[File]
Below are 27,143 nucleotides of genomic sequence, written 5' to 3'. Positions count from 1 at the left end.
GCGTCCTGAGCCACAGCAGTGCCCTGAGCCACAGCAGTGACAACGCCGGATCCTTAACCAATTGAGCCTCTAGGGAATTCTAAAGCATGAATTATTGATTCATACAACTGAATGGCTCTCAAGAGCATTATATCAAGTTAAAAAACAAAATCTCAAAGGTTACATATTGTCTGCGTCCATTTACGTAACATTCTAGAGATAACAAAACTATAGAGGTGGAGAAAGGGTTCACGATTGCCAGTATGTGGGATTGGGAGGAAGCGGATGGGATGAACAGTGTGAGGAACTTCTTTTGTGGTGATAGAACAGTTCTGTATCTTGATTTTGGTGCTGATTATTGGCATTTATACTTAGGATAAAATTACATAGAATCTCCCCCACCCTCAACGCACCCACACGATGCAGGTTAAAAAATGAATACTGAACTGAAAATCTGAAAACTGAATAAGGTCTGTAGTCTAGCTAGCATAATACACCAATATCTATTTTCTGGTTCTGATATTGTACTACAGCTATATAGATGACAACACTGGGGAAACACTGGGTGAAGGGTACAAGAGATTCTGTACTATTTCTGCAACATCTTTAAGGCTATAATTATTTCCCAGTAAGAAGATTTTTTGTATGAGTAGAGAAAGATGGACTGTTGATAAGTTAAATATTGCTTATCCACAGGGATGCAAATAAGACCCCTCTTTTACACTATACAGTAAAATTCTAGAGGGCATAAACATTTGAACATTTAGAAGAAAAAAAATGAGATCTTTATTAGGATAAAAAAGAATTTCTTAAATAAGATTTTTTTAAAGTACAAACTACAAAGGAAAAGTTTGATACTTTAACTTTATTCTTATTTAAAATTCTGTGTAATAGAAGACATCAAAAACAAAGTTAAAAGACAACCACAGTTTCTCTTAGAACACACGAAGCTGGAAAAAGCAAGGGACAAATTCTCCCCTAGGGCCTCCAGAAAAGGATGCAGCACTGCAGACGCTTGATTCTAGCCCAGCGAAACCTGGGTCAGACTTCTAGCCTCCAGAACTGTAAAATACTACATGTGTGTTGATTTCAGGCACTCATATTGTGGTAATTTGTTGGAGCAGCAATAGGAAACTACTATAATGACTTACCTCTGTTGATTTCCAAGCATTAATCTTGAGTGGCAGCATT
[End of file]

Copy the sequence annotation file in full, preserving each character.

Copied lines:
Below are 27,143 nucleotides of genomic sequence, written 5' to 3'. Positions count from 1 at the left end.
GCGTCCTGAGCCACAGCAGTGCCCTGAGCCACAGCAGTGACAACGCCGGATCCTTAACCAATTGAGCCTCTAGGGAATTCTAAAGCATGAATTATTGATTCATACAACTGAATGGCTCTCAAGAGCATTATATCAAGTTAAAAAACAAAATCTCAAAGGTTACATATTGTCTGCGTCCATTTACGTAACATTCTAGAGATAACAAAACTATAGAGGTGGAGAAAGGGTTCACGATTGCCAGTATGTGGGATTGGGAGGAAGCGGATGGGATGAACAGTGTGAGGAACTTCTTTTGTGGTGATAGAACAGTTCTGTATCTTGATTTTGGTGCTGATTATTGGCATTTATACTTAGGATAAAATTACATAGAATCTCCCCCACCCTCAACGCACCCACACGATGCAGGTTAAAAAATGAATACTGAACTGAAAATCTGAAAACTGAATAAGGTCTGTAGTCTAGCTAGCATAATACACCAATATCTATTTTCTGGTTCTGATATTGTACTACAGCTATATAGATGACAACACTGGGGAAACACTGGGTGAAGGGTACAAGAGATTCTGTACTATTTCTGCAACATCTTTAAGGCTATAATTATTTCCCAGTAAGAAGATTTTTTGTATGAGTAGAGAAAGATGGACTGTTGATAAGTTAAATATTGCTTATCCACAGGGATGCAAATAAGACCCCTCTTTTACACTATACAGTAAAATTCTAGAGGGCATAAACATTTGAACATTTAGAAGAAAAAAAATGAGATCTTTATTAGGATAAAAAAGAATTTCTTAAATAAGATTTTTTTAAAGTACAAACTACAAAGGAAAAGTTTGATACTTTAACTTTATTCTTATTTAAAATTCTGTGTAATAGAAGACATCAAAAACAAAGTTAAAAGACAACCACAGTTTCTCTTAGAACACACGAAGCTGGAAAAAGCAAGGGACAAATTCTCCCCTAGGGCCTCCAGAAAAGGATGCAGCACTGCAGACGCTTGATTCTAGCCCAGCGAAACCTGGGTCAGACTTCTAGCCTCCAGAACTGTAAAATACTACATGTGTGTTGATTTCAGGCACTCATATTGTGGTAATTTGTTGGAGCAGCAATAGGAAACTACTATAATGACTTACCTCTGTTGATTTCCAAGCATTAATCTTGAGTGGCAGCATT